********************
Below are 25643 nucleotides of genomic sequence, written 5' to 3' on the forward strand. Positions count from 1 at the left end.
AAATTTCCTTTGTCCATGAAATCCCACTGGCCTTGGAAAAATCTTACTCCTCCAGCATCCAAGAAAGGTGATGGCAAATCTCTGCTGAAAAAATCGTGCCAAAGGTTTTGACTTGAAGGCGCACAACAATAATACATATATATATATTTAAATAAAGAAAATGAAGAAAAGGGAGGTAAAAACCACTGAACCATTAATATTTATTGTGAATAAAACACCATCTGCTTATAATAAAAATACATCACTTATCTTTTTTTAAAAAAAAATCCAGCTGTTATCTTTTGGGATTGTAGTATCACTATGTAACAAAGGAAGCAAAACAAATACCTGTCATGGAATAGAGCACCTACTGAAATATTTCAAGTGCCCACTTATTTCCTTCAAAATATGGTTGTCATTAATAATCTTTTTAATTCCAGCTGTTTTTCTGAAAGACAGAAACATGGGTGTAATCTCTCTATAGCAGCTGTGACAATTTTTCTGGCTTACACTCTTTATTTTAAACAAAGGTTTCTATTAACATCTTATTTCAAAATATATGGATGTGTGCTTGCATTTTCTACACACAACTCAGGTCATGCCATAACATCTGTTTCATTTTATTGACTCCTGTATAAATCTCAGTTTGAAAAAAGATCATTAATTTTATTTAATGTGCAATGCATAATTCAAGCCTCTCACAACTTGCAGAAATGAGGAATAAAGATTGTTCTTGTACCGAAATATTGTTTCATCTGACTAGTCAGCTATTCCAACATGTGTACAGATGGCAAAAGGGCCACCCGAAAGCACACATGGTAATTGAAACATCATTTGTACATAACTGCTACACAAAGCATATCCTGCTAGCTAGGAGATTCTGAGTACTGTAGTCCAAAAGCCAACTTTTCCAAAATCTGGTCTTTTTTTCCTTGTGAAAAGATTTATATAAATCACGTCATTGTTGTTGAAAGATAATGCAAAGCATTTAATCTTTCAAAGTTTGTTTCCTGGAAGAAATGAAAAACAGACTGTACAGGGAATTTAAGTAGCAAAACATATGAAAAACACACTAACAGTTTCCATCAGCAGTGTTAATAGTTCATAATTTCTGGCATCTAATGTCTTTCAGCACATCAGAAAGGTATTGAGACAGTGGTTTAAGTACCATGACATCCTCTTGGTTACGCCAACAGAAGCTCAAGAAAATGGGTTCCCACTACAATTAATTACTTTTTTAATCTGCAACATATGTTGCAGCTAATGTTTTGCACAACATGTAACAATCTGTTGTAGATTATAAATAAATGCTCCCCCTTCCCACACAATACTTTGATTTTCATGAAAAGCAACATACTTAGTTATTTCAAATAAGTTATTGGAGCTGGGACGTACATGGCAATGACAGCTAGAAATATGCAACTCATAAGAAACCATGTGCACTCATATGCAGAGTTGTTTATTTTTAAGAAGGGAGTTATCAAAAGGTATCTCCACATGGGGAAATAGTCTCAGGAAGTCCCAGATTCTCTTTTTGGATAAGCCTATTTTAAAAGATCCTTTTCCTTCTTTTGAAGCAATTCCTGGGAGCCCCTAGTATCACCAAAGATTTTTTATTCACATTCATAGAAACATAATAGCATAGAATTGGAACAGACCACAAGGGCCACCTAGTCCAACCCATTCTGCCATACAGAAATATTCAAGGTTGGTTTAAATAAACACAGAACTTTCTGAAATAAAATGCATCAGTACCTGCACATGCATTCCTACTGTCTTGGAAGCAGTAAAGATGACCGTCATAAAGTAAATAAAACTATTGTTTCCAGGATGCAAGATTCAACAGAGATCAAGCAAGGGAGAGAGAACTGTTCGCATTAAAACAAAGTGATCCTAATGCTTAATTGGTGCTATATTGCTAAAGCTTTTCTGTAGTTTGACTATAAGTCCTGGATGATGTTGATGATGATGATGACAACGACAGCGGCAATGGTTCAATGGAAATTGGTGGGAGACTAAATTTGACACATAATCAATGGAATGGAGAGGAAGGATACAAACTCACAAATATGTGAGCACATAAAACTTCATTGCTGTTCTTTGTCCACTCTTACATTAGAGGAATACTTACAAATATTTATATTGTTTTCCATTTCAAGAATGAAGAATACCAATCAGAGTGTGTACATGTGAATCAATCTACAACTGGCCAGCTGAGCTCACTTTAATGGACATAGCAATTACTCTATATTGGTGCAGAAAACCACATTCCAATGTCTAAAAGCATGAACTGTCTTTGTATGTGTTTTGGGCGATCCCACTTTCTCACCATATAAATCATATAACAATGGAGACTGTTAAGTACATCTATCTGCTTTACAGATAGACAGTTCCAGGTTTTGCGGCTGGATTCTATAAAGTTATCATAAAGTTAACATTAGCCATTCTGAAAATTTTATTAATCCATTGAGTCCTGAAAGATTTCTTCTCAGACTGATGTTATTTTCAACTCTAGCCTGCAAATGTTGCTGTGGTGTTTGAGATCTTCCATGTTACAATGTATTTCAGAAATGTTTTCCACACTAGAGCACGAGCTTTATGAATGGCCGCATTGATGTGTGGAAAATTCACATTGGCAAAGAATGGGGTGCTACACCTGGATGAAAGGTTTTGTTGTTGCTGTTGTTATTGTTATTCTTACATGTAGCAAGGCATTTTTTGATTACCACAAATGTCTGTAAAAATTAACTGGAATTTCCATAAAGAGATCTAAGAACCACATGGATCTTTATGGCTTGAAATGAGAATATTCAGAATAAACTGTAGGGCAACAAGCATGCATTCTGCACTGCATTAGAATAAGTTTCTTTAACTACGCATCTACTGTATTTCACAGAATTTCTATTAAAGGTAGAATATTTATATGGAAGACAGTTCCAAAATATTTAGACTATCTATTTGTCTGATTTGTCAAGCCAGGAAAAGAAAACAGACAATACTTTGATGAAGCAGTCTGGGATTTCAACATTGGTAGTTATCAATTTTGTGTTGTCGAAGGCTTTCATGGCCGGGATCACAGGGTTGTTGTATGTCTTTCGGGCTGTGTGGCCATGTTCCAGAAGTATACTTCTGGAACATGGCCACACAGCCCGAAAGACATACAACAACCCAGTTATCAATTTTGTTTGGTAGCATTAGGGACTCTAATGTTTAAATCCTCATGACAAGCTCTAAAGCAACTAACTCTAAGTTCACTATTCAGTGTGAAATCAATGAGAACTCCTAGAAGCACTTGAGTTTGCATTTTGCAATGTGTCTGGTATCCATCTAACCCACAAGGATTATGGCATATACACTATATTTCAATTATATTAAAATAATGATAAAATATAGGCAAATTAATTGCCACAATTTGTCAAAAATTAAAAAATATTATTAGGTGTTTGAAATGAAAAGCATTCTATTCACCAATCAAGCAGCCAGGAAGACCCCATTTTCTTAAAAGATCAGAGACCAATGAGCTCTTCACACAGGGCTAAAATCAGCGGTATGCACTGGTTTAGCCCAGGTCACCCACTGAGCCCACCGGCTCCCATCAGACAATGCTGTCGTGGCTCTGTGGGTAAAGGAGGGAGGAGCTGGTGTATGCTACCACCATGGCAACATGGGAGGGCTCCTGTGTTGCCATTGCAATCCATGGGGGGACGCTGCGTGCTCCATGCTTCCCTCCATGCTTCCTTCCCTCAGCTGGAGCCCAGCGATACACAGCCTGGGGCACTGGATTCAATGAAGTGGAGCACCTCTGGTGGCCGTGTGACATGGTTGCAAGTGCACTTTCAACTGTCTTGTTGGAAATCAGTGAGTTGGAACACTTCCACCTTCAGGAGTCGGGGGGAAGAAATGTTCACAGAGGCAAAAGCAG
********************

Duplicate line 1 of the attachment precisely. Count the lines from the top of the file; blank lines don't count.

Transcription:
Below are 25643 nucleotides of genomic sequence, written 5' to 3' on the forward strand. Positions count from 1 at the left end.